Strained textile sector faces more perplexity as government gives order to shut off gas supply

Due to an acute gas shortage, the textile export sector is once again in trouble as the government has decided to cut off gas supplies for power production to their individual units. Due to this new dilemma, international buyers are backing out and the orders are now going to the regional competitors. The textile sector brings in a total of 60% earnings through export. If this shortage of gas supply problem is not solved, this will definitely bring down that number.

However, a middle solution was offered by the government which was to get electricity from the national grid system but there’s also a flaw in this alternative. The production from captive power plants costs seven cents per unit (kWh) compared to 13 cents from the national grid. Accordingly, the supplies from the grid stand over 85% expensive than CPP.

“(Textile) exporters have started receiving emails from international buyers for cancellation of their buying orders (in the wake of the disconnection of gas supplies),” Pakistan Apparel Forum (APF) Chairman Jawed Bilwani said in a brief statement.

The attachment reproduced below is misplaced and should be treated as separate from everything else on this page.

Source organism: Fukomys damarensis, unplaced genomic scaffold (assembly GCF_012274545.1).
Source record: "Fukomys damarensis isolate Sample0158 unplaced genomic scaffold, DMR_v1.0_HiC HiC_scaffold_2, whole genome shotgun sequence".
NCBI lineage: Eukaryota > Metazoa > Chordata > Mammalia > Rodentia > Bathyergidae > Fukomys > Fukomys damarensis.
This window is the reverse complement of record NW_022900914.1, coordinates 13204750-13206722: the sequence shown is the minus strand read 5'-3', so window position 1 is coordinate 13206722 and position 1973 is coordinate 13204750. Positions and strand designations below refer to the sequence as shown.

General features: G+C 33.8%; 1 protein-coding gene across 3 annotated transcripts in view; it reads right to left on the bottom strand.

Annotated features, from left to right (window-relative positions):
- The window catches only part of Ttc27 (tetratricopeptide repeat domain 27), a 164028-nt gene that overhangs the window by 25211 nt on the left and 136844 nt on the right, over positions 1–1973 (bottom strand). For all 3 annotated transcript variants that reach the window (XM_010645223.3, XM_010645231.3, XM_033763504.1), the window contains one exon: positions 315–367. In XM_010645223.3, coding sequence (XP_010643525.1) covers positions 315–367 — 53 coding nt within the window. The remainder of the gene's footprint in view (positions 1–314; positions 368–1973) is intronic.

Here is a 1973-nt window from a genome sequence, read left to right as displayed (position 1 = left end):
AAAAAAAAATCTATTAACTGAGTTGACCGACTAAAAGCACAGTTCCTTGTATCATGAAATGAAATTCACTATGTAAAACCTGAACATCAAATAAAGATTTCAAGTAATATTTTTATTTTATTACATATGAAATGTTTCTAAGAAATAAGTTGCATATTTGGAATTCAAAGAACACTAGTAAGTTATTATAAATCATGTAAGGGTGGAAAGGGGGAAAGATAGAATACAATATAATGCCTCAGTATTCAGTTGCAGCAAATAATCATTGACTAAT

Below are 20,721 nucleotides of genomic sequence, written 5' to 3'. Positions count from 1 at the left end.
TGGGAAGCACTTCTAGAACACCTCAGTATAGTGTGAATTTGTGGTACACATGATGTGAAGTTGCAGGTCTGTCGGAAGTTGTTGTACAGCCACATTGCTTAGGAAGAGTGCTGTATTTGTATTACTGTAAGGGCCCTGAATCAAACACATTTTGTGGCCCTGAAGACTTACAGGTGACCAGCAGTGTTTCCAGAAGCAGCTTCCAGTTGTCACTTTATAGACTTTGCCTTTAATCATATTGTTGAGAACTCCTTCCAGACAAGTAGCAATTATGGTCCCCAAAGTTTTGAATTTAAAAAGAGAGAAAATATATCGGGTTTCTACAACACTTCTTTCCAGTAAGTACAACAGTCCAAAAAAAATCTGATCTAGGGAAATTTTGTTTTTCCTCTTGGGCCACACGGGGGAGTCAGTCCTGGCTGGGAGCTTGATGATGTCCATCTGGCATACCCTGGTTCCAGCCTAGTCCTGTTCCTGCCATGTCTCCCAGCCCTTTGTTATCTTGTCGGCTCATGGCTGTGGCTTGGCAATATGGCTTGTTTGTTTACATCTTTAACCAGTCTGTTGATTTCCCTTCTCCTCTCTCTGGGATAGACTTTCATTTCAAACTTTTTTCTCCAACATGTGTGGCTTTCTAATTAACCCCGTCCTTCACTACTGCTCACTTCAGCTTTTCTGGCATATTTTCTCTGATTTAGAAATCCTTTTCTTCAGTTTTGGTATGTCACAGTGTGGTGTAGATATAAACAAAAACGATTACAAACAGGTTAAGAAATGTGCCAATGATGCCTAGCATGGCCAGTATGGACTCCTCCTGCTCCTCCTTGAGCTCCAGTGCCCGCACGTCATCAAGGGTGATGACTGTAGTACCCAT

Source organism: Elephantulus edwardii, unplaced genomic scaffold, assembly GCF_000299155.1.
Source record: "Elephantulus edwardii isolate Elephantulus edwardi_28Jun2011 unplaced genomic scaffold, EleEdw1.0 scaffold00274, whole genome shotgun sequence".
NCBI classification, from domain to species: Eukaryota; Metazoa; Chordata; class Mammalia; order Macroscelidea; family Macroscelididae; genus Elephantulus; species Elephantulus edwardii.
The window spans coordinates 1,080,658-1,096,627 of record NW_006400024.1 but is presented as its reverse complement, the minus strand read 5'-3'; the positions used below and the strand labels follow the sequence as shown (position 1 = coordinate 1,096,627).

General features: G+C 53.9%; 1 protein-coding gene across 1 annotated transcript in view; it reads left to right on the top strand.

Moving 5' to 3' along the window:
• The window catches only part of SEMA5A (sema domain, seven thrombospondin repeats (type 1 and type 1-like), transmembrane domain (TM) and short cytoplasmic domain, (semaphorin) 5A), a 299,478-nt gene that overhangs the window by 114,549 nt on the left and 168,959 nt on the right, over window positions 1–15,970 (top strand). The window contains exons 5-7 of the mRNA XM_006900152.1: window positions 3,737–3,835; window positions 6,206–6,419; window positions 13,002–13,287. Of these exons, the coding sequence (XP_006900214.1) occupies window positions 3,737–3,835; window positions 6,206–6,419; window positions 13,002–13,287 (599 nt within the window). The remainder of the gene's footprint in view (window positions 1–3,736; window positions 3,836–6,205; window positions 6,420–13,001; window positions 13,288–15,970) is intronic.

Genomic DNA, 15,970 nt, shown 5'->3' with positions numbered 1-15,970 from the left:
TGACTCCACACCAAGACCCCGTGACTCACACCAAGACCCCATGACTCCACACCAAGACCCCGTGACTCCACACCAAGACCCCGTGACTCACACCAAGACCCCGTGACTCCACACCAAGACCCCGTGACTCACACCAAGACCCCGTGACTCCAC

“The previous decision of CCOE to reduce the price of power to 7.5 cents to encourage mills to shift to the grid was not implemented, and the decision to impose a gas supply moratorium for captive power of EOUs (export-oriented units) will result in an increase of over 10% in the costs of export orders,” All Pakistan Textile Mills Association (Aptma) said in a statement.

“The government should withdraw the gas for captive power plants in a phased manner and not abruptly,” Pak-Kuwait Investment Company (PKIC) Head of Research Samiullah Tariq said on his Twitter handle while analyzing the changing situations.

Aptma said, “Mills have started receiving calls from banks to verify how they will fulfill the (international buyers) orders based on gas/RLNG supply and payback of refinance facilities is being demanded. New financing facilities for investment and refinance have been abruptly put on hold by the financing institutions.”

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